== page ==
An enriched version of naturalism is defended. Naturalism is too often construed foremost as something that eliminates phenomena (eliminativism), and reduces our number of explanatory tools (reductionism). In fact, the sciences almost always increase the number of entities that we need to explain the phenomena. Philosophy, in comparison, has had vastly more reductive views (such as that mind and action can be explained in terms of two kinds of mental states, belief and desire). A richer naturalism also requires recognition of the role of biology in the understanding of the mind. The view that humans are radically distinct from other kinds of animals is an error characterizing failure to appreciate the biological nature of mind.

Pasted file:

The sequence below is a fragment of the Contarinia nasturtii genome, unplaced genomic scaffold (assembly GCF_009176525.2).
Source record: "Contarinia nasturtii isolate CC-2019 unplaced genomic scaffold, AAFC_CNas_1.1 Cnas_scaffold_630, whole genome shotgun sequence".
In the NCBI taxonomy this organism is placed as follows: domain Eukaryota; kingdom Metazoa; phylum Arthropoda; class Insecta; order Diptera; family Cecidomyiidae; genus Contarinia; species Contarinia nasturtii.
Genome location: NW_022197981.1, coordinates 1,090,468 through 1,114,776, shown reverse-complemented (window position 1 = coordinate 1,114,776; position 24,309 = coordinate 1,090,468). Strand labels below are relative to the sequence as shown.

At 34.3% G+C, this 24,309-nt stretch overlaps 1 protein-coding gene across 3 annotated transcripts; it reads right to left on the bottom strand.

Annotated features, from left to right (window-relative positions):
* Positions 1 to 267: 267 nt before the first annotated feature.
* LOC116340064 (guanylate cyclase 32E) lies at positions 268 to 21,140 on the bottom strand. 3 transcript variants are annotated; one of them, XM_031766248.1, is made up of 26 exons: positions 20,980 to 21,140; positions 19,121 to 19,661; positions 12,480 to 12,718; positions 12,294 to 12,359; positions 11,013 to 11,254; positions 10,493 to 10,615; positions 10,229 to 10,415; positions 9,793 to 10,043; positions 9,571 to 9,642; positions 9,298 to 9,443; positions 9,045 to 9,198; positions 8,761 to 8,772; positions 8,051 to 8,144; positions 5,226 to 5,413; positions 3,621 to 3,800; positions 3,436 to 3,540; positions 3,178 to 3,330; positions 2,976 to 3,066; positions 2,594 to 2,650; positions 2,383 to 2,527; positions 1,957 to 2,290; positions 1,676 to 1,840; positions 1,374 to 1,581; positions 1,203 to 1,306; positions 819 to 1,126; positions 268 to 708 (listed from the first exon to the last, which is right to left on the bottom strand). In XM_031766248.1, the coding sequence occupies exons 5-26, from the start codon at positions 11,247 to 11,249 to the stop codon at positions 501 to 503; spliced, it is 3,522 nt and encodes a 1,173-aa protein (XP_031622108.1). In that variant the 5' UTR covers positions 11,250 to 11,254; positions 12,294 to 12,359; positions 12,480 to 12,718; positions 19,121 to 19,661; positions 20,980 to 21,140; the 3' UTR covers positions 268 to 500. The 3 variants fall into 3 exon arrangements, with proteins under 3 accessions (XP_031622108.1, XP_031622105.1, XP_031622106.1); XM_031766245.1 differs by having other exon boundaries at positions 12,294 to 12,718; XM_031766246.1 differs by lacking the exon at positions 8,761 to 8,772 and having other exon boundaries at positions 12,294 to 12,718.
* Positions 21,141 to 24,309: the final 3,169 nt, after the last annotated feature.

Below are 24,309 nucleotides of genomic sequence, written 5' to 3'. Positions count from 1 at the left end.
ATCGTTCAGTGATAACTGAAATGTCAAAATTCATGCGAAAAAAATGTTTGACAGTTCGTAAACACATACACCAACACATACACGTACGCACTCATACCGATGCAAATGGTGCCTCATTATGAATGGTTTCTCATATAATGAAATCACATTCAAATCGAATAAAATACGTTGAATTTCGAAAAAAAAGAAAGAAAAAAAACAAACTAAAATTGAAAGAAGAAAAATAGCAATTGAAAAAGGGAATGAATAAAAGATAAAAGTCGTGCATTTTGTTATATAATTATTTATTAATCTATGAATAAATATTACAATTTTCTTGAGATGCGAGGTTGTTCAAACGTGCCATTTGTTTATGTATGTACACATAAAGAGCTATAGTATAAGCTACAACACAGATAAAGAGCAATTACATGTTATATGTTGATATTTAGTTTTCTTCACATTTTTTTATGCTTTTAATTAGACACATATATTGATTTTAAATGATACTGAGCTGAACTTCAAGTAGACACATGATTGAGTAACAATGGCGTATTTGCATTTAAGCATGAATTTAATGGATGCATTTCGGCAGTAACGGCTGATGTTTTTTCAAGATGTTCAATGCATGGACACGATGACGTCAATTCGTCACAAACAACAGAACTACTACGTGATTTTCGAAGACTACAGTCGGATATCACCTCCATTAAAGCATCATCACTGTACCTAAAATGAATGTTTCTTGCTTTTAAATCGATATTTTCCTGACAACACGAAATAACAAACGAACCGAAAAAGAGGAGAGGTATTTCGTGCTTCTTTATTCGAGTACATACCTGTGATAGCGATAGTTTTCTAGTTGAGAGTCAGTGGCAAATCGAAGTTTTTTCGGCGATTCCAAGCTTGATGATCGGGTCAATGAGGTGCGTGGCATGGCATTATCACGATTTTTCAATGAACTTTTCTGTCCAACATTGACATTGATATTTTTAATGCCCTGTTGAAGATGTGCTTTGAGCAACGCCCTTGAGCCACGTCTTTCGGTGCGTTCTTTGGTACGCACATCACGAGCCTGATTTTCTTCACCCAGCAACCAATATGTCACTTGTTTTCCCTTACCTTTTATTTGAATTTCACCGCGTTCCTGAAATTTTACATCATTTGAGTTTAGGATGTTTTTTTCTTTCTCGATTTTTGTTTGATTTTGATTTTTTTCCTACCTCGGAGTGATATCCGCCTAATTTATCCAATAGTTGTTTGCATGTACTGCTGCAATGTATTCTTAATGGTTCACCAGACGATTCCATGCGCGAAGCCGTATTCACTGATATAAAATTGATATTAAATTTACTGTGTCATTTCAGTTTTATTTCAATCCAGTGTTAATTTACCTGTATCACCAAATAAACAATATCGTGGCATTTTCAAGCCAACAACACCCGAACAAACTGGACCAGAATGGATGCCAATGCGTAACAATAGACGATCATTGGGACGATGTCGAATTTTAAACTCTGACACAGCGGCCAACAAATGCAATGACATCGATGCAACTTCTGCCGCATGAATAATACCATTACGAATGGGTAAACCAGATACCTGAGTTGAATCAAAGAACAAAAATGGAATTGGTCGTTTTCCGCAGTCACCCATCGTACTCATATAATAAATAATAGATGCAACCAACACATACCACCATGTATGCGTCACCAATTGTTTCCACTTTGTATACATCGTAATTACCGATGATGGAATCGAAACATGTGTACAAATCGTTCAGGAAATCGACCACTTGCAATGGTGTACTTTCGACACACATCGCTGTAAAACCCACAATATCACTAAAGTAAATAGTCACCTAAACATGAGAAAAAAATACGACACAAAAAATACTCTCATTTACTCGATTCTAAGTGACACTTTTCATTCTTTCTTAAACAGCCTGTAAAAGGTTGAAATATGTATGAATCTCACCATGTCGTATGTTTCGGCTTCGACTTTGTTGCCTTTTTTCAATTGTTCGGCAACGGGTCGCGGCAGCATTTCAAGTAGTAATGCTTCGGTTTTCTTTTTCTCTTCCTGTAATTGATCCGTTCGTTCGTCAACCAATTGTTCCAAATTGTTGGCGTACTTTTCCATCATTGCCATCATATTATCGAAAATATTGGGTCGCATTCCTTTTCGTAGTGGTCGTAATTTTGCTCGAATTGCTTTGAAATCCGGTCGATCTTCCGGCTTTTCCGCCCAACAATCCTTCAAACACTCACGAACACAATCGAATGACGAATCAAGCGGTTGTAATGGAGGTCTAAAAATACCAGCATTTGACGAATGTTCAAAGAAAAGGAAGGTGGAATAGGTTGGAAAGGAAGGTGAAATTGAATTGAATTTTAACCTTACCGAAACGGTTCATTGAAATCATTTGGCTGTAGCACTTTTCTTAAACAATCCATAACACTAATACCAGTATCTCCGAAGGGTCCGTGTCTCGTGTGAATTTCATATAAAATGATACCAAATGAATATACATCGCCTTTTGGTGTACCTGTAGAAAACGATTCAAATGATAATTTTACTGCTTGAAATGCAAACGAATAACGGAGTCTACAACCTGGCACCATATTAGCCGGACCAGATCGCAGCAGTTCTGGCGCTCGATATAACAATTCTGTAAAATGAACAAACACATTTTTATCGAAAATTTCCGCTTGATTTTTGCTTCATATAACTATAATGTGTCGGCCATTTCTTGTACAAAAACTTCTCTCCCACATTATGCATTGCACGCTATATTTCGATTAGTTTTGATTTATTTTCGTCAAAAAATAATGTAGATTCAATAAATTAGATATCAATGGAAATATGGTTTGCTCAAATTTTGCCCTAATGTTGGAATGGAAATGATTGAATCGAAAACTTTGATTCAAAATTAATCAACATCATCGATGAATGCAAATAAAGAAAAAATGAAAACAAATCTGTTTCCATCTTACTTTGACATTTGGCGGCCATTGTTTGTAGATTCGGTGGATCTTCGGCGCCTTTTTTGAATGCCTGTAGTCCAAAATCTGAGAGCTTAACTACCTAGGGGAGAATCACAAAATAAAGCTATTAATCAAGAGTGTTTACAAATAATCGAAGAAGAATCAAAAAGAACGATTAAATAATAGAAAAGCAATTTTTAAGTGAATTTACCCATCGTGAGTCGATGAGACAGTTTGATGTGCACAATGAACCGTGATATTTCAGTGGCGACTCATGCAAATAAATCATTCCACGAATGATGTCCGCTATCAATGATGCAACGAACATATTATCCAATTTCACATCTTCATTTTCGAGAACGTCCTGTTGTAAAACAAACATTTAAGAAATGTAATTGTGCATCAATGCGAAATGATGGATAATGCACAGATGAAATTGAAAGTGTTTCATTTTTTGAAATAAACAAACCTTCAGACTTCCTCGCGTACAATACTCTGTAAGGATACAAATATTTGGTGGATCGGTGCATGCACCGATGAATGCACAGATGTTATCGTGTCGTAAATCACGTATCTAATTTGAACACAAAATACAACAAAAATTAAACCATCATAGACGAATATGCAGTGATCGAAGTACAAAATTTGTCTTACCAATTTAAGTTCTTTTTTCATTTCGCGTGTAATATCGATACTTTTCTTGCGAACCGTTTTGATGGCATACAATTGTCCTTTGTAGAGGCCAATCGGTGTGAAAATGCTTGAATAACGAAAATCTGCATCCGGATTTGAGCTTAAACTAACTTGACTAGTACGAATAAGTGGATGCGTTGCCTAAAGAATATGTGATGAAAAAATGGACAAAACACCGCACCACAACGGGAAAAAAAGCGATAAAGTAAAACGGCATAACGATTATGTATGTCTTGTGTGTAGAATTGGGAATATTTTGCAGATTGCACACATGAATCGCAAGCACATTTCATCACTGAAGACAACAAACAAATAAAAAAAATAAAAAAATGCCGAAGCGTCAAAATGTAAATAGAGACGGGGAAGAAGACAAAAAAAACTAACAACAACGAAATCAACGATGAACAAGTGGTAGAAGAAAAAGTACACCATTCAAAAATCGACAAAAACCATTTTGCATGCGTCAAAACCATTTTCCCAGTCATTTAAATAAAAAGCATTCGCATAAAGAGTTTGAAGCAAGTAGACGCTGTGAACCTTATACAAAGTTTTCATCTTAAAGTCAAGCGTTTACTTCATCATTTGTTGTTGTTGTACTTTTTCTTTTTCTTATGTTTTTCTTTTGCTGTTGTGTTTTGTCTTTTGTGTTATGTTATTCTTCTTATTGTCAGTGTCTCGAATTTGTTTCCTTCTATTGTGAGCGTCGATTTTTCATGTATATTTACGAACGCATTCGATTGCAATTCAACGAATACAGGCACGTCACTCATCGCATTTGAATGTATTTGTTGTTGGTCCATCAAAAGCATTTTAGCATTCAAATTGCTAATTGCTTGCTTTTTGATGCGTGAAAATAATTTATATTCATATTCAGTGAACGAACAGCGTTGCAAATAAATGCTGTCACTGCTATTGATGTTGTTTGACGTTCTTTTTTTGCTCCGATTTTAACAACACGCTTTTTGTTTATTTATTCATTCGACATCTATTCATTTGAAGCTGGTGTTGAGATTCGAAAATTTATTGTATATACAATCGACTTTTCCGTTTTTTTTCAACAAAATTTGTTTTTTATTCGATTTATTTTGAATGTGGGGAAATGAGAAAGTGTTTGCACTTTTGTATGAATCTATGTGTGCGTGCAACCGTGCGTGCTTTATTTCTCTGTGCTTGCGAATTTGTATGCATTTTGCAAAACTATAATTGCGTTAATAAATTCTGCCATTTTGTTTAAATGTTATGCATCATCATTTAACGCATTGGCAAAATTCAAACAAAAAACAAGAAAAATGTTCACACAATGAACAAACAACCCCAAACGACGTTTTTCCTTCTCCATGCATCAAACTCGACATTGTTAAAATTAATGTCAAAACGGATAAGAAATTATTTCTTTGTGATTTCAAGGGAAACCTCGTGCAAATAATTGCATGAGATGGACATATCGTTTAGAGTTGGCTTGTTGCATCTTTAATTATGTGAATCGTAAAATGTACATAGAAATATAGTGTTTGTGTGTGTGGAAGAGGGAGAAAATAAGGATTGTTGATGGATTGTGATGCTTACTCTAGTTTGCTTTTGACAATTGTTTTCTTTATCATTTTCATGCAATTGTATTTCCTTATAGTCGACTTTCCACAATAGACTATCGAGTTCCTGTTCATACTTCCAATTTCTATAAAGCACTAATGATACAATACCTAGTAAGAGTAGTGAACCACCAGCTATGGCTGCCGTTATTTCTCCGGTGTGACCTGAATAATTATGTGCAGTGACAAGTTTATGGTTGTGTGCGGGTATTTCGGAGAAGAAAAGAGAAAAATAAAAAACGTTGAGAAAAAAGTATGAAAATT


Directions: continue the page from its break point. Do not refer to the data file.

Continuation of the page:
Oxford Scholarship Online requires a subscription or purchase to access the full text of books within the service. Public users can however freely search the site and view the abstracts and keywords for each book and chapter.
If you think you should have access to this title, please contact your librarian.